Articles in regional publications that pertain to a wide range of North Carolina-related topics.
for North Carolina Historical Review Vol. 30 Issue 3, July 1953
Currently viewing results 1 - 5
This is the first in a series of articles looking at the development and use of fertilizers in the southeast from 1840-1950. This installment looks at the introduction of gull manure, called guano, during the period of 1840-1890, when the use of manures was becoming very popular for use in the resuscitation of old fields and the prevention of land exhaustion.
This article describes the practices and ethical standards of the legal professions in the period between 1820-1860. Elements such as advertising for services, practicing in and traveling to different courts within the circuit, courtroom practices, the administration of justice, trial procedure, membership in the bar, and ethical standards are explored.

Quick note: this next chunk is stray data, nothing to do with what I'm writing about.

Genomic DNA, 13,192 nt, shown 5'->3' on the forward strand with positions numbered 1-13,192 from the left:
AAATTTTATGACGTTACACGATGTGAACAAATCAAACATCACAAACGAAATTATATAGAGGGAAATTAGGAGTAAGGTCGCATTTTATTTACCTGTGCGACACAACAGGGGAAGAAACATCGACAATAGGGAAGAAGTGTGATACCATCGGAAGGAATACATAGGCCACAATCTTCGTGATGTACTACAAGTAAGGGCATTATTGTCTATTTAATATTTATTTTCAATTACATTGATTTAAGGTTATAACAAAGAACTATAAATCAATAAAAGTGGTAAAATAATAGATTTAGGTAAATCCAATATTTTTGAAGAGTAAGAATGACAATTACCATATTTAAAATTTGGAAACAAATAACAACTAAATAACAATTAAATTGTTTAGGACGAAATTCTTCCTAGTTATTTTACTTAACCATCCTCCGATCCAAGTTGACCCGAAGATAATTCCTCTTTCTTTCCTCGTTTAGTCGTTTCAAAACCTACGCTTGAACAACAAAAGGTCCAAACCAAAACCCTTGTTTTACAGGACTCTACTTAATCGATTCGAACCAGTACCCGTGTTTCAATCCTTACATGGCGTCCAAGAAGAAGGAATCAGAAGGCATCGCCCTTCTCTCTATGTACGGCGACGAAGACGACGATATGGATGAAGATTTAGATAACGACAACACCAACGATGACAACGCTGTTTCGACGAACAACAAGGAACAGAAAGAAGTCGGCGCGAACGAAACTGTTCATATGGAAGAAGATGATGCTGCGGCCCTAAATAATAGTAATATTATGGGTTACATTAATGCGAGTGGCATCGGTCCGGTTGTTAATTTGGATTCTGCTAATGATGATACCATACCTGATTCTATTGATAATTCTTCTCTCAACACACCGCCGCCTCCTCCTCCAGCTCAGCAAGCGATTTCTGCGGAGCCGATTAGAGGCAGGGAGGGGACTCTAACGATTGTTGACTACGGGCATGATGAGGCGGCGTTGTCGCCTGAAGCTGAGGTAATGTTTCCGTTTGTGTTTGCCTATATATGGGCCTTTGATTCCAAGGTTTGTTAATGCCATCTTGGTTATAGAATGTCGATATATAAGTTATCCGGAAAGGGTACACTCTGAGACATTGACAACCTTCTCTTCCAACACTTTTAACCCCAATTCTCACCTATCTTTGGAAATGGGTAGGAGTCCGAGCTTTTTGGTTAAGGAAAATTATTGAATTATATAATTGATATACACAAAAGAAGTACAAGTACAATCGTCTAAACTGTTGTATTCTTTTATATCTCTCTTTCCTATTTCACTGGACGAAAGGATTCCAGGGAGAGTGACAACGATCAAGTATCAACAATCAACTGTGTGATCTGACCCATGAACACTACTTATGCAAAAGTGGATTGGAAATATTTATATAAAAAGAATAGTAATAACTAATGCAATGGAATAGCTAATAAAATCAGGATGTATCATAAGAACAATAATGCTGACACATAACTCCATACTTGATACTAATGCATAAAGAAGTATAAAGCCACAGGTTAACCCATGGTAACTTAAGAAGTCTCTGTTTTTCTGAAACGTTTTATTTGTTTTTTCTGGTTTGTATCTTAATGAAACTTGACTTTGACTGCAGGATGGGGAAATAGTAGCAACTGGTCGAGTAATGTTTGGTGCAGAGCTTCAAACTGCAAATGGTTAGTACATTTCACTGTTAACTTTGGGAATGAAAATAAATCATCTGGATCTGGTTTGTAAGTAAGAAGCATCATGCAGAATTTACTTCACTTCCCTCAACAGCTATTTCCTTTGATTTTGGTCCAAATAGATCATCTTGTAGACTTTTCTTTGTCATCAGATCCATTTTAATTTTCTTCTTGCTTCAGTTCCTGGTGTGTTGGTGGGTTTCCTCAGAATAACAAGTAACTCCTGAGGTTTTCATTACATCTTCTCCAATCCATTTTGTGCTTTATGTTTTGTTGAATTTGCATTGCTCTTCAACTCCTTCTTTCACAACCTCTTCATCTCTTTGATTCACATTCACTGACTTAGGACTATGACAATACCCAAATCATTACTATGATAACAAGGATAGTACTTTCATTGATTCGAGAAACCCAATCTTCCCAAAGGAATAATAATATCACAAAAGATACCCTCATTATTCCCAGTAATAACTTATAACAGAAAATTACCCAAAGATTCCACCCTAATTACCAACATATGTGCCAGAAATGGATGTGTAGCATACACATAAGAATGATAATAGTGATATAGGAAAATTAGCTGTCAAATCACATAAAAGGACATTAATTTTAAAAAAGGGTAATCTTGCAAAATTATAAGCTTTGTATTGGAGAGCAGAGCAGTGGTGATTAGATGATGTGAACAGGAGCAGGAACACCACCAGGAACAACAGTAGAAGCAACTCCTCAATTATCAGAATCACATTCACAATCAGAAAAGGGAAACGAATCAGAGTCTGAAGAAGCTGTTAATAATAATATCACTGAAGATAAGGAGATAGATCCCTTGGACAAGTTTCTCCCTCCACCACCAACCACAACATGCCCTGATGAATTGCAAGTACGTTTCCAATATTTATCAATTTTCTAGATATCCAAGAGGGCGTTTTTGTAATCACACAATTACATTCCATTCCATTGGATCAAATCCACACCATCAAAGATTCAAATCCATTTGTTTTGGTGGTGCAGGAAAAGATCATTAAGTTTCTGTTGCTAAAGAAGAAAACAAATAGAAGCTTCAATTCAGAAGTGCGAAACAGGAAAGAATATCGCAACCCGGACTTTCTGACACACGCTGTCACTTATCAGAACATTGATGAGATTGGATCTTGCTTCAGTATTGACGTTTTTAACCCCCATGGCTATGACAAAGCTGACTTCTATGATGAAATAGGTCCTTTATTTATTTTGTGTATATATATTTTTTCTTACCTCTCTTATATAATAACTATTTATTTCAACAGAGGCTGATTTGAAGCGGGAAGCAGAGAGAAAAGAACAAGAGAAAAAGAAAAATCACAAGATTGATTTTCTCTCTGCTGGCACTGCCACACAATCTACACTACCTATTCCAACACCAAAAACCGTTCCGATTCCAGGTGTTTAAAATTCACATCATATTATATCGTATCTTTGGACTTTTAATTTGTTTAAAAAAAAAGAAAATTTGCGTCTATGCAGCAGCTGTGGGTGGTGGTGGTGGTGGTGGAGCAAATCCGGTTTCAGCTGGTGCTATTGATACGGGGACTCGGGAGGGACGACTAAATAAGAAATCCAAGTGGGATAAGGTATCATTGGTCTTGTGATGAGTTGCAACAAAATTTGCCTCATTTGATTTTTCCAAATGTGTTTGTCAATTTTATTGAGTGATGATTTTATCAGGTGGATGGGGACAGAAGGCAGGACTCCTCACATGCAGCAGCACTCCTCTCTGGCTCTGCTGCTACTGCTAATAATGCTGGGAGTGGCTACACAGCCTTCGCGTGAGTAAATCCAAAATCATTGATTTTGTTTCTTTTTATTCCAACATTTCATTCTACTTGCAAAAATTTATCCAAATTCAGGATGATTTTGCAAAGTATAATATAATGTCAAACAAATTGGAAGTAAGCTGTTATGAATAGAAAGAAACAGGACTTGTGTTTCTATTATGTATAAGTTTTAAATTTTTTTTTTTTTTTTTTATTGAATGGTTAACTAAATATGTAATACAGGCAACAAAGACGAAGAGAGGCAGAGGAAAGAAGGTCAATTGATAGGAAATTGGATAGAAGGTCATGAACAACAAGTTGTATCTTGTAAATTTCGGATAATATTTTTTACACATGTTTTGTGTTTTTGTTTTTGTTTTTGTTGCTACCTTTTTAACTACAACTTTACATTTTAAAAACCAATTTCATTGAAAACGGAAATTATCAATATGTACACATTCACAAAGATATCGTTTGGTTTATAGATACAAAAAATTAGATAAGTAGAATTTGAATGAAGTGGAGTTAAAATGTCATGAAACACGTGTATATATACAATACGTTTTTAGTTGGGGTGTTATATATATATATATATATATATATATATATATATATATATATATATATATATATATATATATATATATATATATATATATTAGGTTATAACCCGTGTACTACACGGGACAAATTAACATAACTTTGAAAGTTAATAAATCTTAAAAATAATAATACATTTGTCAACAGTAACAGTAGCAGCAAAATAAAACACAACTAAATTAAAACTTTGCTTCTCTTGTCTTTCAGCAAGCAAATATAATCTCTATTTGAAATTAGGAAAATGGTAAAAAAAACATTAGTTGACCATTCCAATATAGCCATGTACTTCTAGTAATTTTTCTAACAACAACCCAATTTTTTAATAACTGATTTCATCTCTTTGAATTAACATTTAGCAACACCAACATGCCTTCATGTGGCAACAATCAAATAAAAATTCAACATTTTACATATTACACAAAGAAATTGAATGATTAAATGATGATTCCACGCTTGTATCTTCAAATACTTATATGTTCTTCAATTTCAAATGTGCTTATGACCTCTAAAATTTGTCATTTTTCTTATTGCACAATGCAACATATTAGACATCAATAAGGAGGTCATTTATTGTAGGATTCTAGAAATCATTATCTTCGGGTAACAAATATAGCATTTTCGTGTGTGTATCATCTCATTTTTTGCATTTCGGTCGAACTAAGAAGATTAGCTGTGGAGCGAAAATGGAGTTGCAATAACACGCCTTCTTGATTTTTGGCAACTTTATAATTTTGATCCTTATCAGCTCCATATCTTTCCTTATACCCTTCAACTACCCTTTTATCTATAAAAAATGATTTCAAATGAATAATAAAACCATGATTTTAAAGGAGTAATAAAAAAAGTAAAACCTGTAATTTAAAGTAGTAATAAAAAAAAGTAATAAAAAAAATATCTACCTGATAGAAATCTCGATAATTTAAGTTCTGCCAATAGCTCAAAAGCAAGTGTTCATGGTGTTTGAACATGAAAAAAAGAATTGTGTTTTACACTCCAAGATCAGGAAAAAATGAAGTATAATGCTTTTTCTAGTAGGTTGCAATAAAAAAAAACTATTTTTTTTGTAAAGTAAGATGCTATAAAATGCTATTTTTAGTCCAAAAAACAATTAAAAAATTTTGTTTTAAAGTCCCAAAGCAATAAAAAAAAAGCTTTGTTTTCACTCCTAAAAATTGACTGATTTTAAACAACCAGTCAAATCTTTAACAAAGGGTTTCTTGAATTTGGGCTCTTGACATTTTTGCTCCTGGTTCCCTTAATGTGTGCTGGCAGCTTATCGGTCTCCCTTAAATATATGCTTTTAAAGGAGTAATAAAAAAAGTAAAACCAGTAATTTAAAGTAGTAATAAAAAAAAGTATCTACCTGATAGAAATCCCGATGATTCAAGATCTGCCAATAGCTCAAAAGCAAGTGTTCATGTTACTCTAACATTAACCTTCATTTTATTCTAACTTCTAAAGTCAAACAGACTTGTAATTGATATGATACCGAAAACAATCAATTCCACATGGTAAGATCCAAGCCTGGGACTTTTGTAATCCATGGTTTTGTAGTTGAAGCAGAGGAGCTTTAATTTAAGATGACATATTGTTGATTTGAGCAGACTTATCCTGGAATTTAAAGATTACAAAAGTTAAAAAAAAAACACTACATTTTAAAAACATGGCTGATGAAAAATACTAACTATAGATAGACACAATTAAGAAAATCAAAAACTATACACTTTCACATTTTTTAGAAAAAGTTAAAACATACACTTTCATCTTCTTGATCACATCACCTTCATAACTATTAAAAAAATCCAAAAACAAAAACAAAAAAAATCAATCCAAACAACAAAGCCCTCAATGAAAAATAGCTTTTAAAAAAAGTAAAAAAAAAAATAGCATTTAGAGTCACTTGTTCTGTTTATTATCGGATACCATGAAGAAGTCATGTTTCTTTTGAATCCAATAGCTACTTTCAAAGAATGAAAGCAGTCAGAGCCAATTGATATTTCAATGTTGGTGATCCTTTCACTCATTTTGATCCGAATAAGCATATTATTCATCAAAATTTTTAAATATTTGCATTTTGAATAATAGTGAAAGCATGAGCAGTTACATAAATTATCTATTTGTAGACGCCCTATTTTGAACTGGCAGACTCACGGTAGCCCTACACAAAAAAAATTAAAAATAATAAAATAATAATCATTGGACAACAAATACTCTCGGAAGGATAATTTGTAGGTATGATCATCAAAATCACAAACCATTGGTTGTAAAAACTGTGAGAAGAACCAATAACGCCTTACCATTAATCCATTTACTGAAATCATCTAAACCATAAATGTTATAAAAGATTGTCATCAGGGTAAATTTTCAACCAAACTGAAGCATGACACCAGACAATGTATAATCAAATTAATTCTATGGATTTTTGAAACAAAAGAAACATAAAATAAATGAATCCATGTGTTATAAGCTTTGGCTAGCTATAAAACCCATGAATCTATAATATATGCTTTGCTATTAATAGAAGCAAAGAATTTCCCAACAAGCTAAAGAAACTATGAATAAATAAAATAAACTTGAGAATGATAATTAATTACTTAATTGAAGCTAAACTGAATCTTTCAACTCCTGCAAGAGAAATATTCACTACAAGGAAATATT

This article examines several potential causes for the slow development of the labor movement in the State, including the impact of slavery, southern Calvinistic views on the immorality of striking, a fear of Catholicism and Northern labor organizers, sectionalism, and slow industrialization, among others.
This article looks at the impact of a temporary department of North Carolina, enacted by Union Secretary of War Stanton, which was created to facilitate federal operations in the Carolinas and was run by Maj. Gen. John M. Schofield and subject to General William T. Sherman's orders. This department continued beyond the short period for which it was designed and left Schofield in charge of troops in North Carolina and then in charge of the transition to reconstruction, thus affecting how the machinery for reconstruction-era judiciary was to be established.
This article examines the journalism profession, newspaper production, and editors' writings and ethics between 1815 and 1835.